Amid galloping inflation and persistent economic meltdown, the Venezuelan Bolívar has become so worthless that artisans have tried to make value of it by using it to make purses.
This comes as the Bolivar becomes so worthless that the minimum wage can’t even afford a bottle of Coca-Cola, which by the way, is in short supply in the Latin American country.
Following the unpalatable situation, artisans have taken to turning the colorful Bolívar bills into a purse than to spend them anything.
Alvaro Rivera and other artisans in one Colombian town along the Venezuelan border are using the once mighty Bolívar as raw material to make handbags, bird sculptures and other intriguing objects.
The largest handbag Rivera sells on the streets of Cucuta is painstakingly woven from 1,000 individual bills totalling 100,000 Bolívares. Astonishingly, the value of that cash at money exchange houses in Cucuta is 17 cents.
A measure of the creativity of the artisans is expressed in the price of the bag, which goes for $13.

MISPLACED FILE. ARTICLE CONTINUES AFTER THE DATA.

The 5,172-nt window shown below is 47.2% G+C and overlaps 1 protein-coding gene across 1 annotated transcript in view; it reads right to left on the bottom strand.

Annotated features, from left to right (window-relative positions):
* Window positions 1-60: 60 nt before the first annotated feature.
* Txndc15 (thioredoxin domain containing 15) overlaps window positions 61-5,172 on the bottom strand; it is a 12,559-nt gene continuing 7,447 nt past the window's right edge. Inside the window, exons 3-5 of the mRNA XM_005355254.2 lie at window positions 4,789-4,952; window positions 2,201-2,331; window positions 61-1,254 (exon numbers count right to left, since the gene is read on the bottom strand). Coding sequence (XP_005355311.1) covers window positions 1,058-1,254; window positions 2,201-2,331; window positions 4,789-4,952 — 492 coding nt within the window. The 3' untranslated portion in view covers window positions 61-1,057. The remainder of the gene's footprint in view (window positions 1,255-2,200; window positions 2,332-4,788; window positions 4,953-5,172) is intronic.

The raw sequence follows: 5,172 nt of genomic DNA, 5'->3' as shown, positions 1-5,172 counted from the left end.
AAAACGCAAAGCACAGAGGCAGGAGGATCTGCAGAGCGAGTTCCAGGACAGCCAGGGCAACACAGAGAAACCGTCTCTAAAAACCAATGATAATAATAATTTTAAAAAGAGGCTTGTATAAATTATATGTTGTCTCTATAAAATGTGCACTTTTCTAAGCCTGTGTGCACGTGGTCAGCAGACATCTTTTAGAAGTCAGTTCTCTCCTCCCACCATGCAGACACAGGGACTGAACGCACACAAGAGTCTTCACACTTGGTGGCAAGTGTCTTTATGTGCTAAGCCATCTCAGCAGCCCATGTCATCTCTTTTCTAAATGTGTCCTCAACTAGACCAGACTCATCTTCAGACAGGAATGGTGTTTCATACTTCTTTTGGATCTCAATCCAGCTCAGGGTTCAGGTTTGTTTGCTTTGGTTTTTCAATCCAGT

“The price of the work has nothing to do with how many bills I use,” Rivera said. “What I’m selling is the art.”
Venezuela’s economic collapse has been so deep that the Central Bank has stopped publishing most economic data, even if the country’s congress says annual inflation hit 24,600% in May.
The MiamiHerald reports that to feed a family of five for a month costs 20 times the monthly minimum wage.
As a result of the crisis, millions of Venezuelans have fled the country, often to neighboring Colombia, to escape hunger and get their hands on any currency other than the Bolívar.
And the situation isn’t likely to be ameliorated as President Nicolas Maduro, who many blame for the collapse of the once influential country – was re-elected to a second term earlier this year.